W. F. HALLAM & COMPANY, OWNERS


Woodward Building, Washington, D. C


Lakeland, Florida







The reason Florida was not developed earlier was because it was almost a solid
forest and required cars to cut the timber


THE LAKELAND HIGHLANDS COUNTRY CLUB
The Club-house stands on one of the hills-which characterizes Lakeland Highlands-300 feet above Jacksonville,
St. Petersburg, Tampa or Miami, and overlooking miles of beautiful scenery. It is the social and business center of
the community. Every property owner becomes a member without paying membership fees.
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Another reason Florida was not developed earlier was because the early settlers were trained to timber, turpentine,
cattle, and phosphate mining, and not in agriculture or horticulture


The Club-house grounds comprise ten acres, and are planted to flowers, shrubbery, orange and grapefruit trees. The
boathouse and park is for the use of property owners. Many notable gatherings have taken place at the Club-house,
including the State Bankers' Association, the Federation of Women's Clubs, musicales and receptions.

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HEALTH FIRST-OUTDOOR LIFE, FISHING, HUNTING, BOATING AND KODAKING


Boating and fishing are the popular pastimes. Fish
in all the lakes afford excellent sport. Artists and writers
find inspiration in the beautiful scenery and environment.
Words cannot adequately describe the charm of Lakeland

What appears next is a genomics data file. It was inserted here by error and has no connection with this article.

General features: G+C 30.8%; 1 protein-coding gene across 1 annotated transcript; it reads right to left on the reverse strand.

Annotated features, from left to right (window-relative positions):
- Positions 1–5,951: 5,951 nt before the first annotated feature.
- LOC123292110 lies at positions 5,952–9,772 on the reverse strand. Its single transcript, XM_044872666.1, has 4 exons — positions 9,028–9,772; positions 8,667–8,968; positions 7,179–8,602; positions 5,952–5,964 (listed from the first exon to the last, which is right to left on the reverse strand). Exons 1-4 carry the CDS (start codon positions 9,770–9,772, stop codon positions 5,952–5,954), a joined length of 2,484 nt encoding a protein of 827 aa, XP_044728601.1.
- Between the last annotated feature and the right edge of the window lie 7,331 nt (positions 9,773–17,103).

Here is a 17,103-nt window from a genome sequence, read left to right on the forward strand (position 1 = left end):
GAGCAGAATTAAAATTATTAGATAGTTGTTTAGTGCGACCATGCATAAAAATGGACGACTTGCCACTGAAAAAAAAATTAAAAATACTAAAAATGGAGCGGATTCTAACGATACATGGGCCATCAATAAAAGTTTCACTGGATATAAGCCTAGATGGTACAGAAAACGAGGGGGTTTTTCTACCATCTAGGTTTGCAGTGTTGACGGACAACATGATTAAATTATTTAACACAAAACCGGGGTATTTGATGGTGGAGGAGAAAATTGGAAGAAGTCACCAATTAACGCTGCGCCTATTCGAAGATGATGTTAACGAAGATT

Highlands. Miles of grapefruit groves stretch away over
the gently rolling hills.
Then the road leads down into a ravine through which
leaps and gurgles a stream fed by hundreds of springs
that gush from the hillsides. On either side of the road
are woodlands, not simply pines, but hardwood, oaks,
hickory and dogwood, which attest to the quality of the
soil. It is Fairyland-especially when the dogwood is in
blossom.
Magnolia Glen is in this ravine; these trees are beau-
tiful in themselves, but when in bloom they are mag-
nificent. Here is located the famous Betts Dam. Mr.
Betts has taken up trees and shrubs here and there and
planted ornamentals-then dammed up the stream and
formed a beautiful fish pond. This pond, reflecting images
of trees and luxuriant ferns, produces a most charming
effect. A little further up the stream is the Davis "Horse-
shoe Bend."
These wonderful OLD TREES are a part of "Old Oaks
Park" on Lake Seward. This is a most restful resort,
gently sloping shores are covered with a grass so excellent
that it has been well named "carpet grass," meeting at
the water's edge sandy bottom, making it an ideal bathing
resort.
As the full moon rises over the lake, dotted here and
there with boats, from which swells waft across the water,
it is enchanting; the moonbeams glimmering on the water


rippling behind the boats, the background of the woods on
the shore beyond, the clouds sailing past the moon, all
add to the enchantment.
It is something that appeals to everyone. Here tired
bodies are being rejuvenated, jaded nerves strengthened,
flabby muscles made firm, dull eyes brightened, listlessness
changed to enthusiasm, beings are charged with energy,
weaklings are becoming strong, catarrh, cold, bronchitis
quickly disappear, pneumonia and grippe are almost
unknown.
Haskell Station is located on our property, and will
be the principal shipping point. The great Co-operative
Packing House for grading, cleaning, boxing and shipping
fruit will be located here.



WASHINGTON AND SOUTHERN BANK
Washington, D. C.
Upon my return to the city I felt that I should express
to you my thanks for your entertainment, and I further
desire to take this opportunity of saying that I have entire
confidence in the firm of W. F. Hallam & Company, and
also in their Country Clubs proposition at Lakeland High-
lands, Fla.
I have considerable knowledge of this class of invest-
ment, and I am more than pleased with my purchase of a